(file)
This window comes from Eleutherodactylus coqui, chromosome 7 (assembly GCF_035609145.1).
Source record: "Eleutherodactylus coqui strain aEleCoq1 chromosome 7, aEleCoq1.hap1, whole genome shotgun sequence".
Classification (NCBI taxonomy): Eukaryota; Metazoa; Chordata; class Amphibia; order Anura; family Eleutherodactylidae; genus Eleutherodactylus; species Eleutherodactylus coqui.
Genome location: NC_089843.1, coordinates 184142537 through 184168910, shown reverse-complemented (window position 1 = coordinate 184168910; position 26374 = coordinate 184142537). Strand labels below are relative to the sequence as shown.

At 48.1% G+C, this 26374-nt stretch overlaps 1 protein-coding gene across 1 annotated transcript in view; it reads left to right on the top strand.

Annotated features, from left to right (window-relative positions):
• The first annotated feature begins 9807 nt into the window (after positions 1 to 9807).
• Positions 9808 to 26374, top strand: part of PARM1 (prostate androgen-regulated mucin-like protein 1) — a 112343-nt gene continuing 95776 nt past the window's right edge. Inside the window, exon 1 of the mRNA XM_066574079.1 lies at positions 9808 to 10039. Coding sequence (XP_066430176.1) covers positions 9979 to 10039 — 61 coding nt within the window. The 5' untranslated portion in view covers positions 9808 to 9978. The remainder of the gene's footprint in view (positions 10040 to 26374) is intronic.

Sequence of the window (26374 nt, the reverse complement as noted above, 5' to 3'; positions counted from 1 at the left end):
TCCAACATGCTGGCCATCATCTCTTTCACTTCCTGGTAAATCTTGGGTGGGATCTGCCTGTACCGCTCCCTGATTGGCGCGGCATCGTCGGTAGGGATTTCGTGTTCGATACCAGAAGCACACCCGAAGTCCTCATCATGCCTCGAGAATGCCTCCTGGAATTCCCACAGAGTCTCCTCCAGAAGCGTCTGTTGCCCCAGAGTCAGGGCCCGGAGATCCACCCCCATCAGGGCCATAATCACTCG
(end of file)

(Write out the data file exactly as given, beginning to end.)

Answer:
This window comes from Eleutherodactylus coqui, chromosome 7 (assembly GCF_035609145.1).
Source record: "Eleutherodactylus coqui strain aEleCoq1 chromosome 7, aEleCoq1.hap1, whole genome shotgun sequence".
Classification (NCBI taxonomy): Eukaryota; Metazoa; Chordata; class Amphibia; order Anura; family Eleutherodactylidae; genus Eleutherodactylus; species Eleutherodactylus coqui.
Genome location: NC_089843.1, coordinates 184142537 through 184168910, shown reverse-complemented (window position 1 = coordinate 184168910; position 26374 = coordinate 184142537). Strand labels below are relative to the sequence as shown.

At 48.1% G+C, this 26374-nt stretch overlaps 1 protein-coding gene across 1 annotated transcript in view; it reads left to right on the top strand.

Annotated features, from left to right (window-relative positions):
• The first annotated feature begins 9807 nt into the window (after positions 1 to 9807).
• Positions 9808 to 26374, top strand: part of PARM1 (prostate androgen-regulated mucin-like protein 1) — a 112343-nt gene continuing 95776 nt past the window's right edge. Inside the window, exon 1 of the mRNA XM_066574079.1 lies at positions 9808 to 10039. Coding sequence (XP_066430176.1) covers positions 9979 to 10039 — 61 coding nt within the window. The 5' untranslated portion in view covers positions 9808 to 9978. The remainder of the gene's footprint in view (positions 10040 to 26374) is intronic.

Sequence of the window (26374 nt, the reverse complement as noted above, 5' to 3'; positions counted from 1 at the left end):
TCCAACATGCTGGCCATCATCTCTTTCACTTCCTGGTAAATCTTGGGTGGGATCTGCCTGTACCGCTCCCTGATTGGCGCGGCATCGTCGGTAGGGATTTCGTGTTCGATACCAGAAGCACACCCGAAGTCCTCATCATGCCTCGAGAATGCCTCCTGGAATTCCCACAGAGTCTCCTCCAGAAGCGTCTGTTGCCCCAGAGTCAGGGCCCGGAGATCCACCCCCATCAGGGCCATAATCACTCG